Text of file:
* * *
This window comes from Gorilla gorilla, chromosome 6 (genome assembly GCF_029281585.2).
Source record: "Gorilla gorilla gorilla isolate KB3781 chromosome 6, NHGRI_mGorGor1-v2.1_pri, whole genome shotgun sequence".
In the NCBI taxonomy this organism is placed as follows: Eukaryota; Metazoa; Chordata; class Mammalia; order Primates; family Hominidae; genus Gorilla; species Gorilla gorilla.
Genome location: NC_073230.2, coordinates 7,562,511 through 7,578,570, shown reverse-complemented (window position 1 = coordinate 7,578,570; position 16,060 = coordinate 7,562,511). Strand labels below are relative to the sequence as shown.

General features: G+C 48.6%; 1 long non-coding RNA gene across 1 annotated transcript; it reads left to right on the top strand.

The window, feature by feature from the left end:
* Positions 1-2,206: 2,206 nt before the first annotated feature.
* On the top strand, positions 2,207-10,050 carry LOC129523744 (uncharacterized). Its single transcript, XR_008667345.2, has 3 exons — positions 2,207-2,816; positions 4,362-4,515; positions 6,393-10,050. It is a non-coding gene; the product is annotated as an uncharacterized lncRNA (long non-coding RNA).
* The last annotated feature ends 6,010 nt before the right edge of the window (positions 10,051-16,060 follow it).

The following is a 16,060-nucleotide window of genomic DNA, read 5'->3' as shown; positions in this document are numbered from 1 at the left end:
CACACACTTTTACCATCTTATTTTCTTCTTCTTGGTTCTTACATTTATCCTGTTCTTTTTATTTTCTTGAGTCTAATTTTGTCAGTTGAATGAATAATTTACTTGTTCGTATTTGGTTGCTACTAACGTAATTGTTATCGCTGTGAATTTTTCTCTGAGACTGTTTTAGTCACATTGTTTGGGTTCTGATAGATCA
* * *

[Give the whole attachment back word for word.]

This window comes from Gorilla gorilla, chromosome 6 (genome assembly GCF_029281585.2).
Source record: "Gorilla gorilla gorilla isolate KB3781 chromosome 6, NHGRI_mGorGor1-v2.1_pri, whole genome shotgun sequence".
In the NCBI taxonomy this organism is placed as follows: Eukaryota; Metazoa; Chordata; class Mammalia; order Primates; family Hominidae; genus Gorilla; species Gorilla gorilla.
Genome location: NC_073230.2, coordinates 7,562,511 through 7,578,570, shown reverse-complemented (window position 1 = coordinate 7,578,570; position 16,060 = coordinate 7,562,511). Strand labels below are relative to the sequence as shown.

General features: G+C 48.6%; 1 long non-coding RNA gene across 1 annotated transcript; it reads left to right on the top strand.

The window, feature by feature from the left end:
* Positions 1-2,206: 2,206 nt before the first annotated feature.
* On the top strand, positions 2,207-10,050 carry LOC129523744 (uncharacterized). Its single transcript, XR_008667345.2, has 3 exons — positions 2,207-2,816; positions 4,362-4,515; positions 6,393-10,050. It is a non-coding gene; the product is annotated as an uncharacterized lncRNA (long non-coding RNA).
* The last annotated feature ends 6,010 nt before the right edge of the window (positions 10,051-16,060 follow it).

The following is a 16,060-nucleotide window of genomic DNA, read 5'->3' as shown; positions in this document are numbered from 1 at the left end:
CACACACTTTTACCATCTTATTTTCTTCTTCTTGGTTCTTACATTTATCCTGTTCTTTTTATTTTCTTGAGTCTAATTTTGTCAGTTGAATGAATAATTTACTTGTTCGTATTTGGTTGCTACTAACGTAATTGTTATCGCTGTGAATTTTTCTCTGAGACTGTTTTAGTCACATTGTTTGGGTTCTGATAGATCA